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Sustaining citizenship: people with dementia and the phenomenon of social death

Sustaining citizenship: people with dementia and the phenomenon of social death
Sustaining citizenship: people with dementia and the phenomenon of social death
Social death is apparent when people are considered unworthy of social participation and deemed to be dead when they are alive. Some marginalized groups are more susceptible to this treatment than others, and one such group is people with dementia. Studies into discrimination towards older people are well documented and serve as a source of motivation of older people's social movements worldwide. Concurrently, theories of ageing and care have been forthcoming in a bid to improve the quality of responses to older people in times of need. Included in this theorizing has been the analysis of values and approaches that paid carers convey to citizens who require their help. In this article, the values and approaches of social workers and mental health nurses bring to people with dementia are considered within the context of social life and social death. It is based on a small study that undertook to critically examine how participation of people with dementia was facilitated. A thanatological lens was used to interpret inclusive and exclusive practices which potentially create opportunity for participation or reinforce the loss of citizenship for older people with dementia.
citizenship, dementia, participation, social death, thanatology
0969-7330
662-671
Brannelly, Tula
c37a8667-d2f6-4455-ba06-cb8bb1637d6a
Brannelly, Tula
c37a8667-d2f6-4455-ba06-cb8bb1637d6a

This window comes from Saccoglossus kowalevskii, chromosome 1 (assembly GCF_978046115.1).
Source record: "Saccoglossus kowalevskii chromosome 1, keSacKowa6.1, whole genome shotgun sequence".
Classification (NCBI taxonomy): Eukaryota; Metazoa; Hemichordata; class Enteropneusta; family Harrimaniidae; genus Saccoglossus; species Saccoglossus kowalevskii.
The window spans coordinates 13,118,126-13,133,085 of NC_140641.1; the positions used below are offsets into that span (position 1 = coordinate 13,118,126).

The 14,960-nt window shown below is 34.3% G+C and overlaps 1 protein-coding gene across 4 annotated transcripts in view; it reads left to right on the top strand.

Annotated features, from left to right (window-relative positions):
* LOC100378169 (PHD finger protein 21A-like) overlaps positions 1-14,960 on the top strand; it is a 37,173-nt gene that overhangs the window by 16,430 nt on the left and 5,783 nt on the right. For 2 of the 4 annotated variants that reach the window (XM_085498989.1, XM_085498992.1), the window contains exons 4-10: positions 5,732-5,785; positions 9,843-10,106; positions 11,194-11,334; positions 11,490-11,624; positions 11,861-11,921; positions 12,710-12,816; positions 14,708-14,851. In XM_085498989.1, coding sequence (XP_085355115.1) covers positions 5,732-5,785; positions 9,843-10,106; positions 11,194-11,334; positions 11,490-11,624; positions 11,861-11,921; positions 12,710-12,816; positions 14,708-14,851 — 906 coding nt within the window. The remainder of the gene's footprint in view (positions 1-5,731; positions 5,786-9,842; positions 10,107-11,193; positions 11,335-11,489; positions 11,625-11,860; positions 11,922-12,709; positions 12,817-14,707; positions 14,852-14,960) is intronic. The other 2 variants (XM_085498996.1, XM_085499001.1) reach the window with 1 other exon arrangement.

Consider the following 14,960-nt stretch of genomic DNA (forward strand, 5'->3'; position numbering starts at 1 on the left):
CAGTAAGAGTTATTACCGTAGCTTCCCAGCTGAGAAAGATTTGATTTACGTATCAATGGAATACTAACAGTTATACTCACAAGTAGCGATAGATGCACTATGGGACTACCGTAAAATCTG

Brannelly, Tula (2011) Sustaining citizenship: people with dementia and the phenomenon of social death. Nursing Ethics, 18 (5), 662-671. (doi:10.1177/0969733011408049). (PMID:21893577)

Record type: Article

Abstract

Social death is apparent when people are considered unworthy of social participation and deemed to be dead when they are alive. Some marginalized groups are more susceptible to this treatment than others, and one such group is people with dementia. Studies into discrimination towards older people are well documented and serve as a source of motivation of older people's social movements worldwide. Concurrently, theories of ageing and care have been forthcoming in a bid to improve the quality of responses to older people in times of need. Included in this theorizing has been the analysis of values and approaches that paid carers convey to citizens who require their help. In this article, the values and approaches of social workers and mental health nurses bring to people with dementia are considered within the context of social life and social death. It is based on a small study that undertook to critically examine how participation of people with dementia was facilitated. A thanatological lens was used to interpret inclusive and exclusive practices which potentially create opportunity for participation or reinforce the loss of citizenship for older people with dementia.

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More information

Published date: September 2011
Keywords: citizenship, dementia, participation, social death, thanatology
Organisations: Faculty of Health Sciences, Researcher Development

Identifiers

Local EPrints ID: 389532
URI: https://eprints.soton.ac.uk/id/eprint/389532
ISSN: 0969-7330
PURE UUID: 50d42eae-a6b2-4a64-ba68-81c3468b82e4

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Date deposited: 08 Mar 2016 15:29
Last modified: 17 Jul 2017 19:34

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